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The length of the day will remain constant
Few people think about it, but the gravity of the Moon causes a slight frictional “drag”, due to which the speed of rotation of the Earth gradually decreases. For several centuries, we can lose a second or two, but over time they accumulate. For example, in the days of the dinosaurs, the length of the day was only 22 hours, and several billion years ago – less than 10 hours. In 4 billion years, we will no longer need to add days to the calendar, as the Earth’s rotation rate will slow down and the length of the day will increase. But without the Moon, the process will stop – every day will count for 24 hours until the Sun goes out.
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The tides will be slight
The high and low tides present an interesting variety for those of us who live close to the coast, especially in a cove, narrow bay, strait, or other places of accumulation of water. The ebb and flow is mainly due to the influence of the moon, while the sun has only a minor effect. During the full moon and new moon, when the Sun, Earth, and Moon align in a particular line, sigisial tides occur — the largest difference possible between high and low tide. When they are at right angles to each other during the crescent phase, the water level is at its lowest. The Sigisian tide is twice its lowest level, but if there is no Moon, the tides will be very small – only a quarter of the current maximum level.
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Earth’s axial tilt will be unstable
The Earth rotates on its axis with an inclination of 23.4 degrees in relation to our orbital plane around the Sun (tilt of the axis of rotation). You might think that the Moon has nothing to do with this phenomenon, but over tens of thousands of years, this tilt has changed – from 22.1 degrees to 24.5 degrees. The moon serves as a stabilizing force, while planets without large moons, such as Mars, experience tilts tens of times greater over time. According to some estimates, without the Moon, the Earth’s tilt could reach 45 degrees. And then it will not always be cold at the poles, and at the equator it will not always be warm. Without the stabilizing influence of the Moon, ice ages will occur on Earth every few thousand years.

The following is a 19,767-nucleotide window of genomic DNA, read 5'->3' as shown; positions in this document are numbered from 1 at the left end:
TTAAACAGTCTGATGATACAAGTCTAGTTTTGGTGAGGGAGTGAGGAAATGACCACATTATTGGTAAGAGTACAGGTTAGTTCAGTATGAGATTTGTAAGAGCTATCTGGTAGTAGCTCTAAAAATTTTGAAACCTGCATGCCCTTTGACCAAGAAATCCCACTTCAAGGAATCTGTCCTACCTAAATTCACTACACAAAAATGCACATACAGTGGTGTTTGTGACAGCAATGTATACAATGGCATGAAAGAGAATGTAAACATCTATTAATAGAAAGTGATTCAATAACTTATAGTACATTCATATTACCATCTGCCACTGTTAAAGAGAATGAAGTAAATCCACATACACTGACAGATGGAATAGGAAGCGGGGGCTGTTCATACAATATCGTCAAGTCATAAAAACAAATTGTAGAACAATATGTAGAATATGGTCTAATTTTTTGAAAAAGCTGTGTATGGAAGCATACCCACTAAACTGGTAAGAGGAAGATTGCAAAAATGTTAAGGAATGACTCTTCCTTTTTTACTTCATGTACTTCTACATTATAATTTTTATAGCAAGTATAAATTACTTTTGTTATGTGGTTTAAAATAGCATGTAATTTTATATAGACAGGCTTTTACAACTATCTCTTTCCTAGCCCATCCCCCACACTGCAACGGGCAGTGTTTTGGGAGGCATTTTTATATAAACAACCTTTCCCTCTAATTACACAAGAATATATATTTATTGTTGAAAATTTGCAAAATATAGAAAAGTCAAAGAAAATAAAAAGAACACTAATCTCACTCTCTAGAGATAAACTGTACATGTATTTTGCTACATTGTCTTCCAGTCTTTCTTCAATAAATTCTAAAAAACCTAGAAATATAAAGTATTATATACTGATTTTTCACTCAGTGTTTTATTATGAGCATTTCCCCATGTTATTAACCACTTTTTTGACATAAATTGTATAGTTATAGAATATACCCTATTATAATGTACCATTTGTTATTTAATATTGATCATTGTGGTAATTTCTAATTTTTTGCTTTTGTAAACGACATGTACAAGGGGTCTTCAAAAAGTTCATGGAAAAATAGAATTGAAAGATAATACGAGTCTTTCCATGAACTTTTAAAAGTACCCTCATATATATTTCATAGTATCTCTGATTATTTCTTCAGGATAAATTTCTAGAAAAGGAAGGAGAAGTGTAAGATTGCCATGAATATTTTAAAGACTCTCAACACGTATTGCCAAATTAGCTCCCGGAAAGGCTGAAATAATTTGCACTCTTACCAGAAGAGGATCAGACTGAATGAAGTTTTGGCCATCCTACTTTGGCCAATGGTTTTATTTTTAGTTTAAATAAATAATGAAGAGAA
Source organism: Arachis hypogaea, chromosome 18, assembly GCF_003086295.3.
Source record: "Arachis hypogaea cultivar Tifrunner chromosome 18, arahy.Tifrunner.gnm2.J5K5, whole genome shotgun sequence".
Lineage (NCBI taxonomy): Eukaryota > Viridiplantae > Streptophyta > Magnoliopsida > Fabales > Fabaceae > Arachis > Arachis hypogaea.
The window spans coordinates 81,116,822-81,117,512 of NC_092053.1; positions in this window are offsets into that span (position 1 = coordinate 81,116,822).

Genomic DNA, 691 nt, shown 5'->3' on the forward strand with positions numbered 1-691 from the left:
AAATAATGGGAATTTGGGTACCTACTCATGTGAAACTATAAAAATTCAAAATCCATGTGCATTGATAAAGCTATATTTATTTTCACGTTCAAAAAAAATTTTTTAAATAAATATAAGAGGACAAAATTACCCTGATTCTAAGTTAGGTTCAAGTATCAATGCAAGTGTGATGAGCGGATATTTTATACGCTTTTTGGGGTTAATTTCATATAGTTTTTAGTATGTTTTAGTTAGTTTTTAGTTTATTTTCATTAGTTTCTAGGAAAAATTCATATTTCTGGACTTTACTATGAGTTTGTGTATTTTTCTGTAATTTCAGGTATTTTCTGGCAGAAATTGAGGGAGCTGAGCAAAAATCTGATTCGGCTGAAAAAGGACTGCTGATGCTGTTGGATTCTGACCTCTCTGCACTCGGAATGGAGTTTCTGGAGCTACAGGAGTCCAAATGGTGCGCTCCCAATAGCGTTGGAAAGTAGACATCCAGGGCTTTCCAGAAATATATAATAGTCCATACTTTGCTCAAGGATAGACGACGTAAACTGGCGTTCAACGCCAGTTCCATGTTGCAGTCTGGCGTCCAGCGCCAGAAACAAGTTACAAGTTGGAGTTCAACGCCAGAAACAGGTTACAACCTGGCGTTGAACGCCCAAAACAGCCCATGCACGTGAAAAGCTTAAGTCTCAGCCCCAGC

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We will no longer have a convenient launch pad for flights to other planets.
As far as we know, humanity is the only species that voluntarily stepped onto the surface of another world. This is partly due to the relatively close location of the moon to the earth. The distance between our planet and the satellite is only 380 thousand km. The rocket can cover this path in about three days, and the exchange of a signal with the Moon takes only 2.5 seconds. The flight to the next closest objects – Mars and Venus – will take several months. In total, the round trip will take about a year.
The flight to the moon is the easiest “training trip” that we could ask the Universe for if our goal were to explore the solar system. Perhaps, soon we will again use this opportunity, as well as all that it gives the Earth.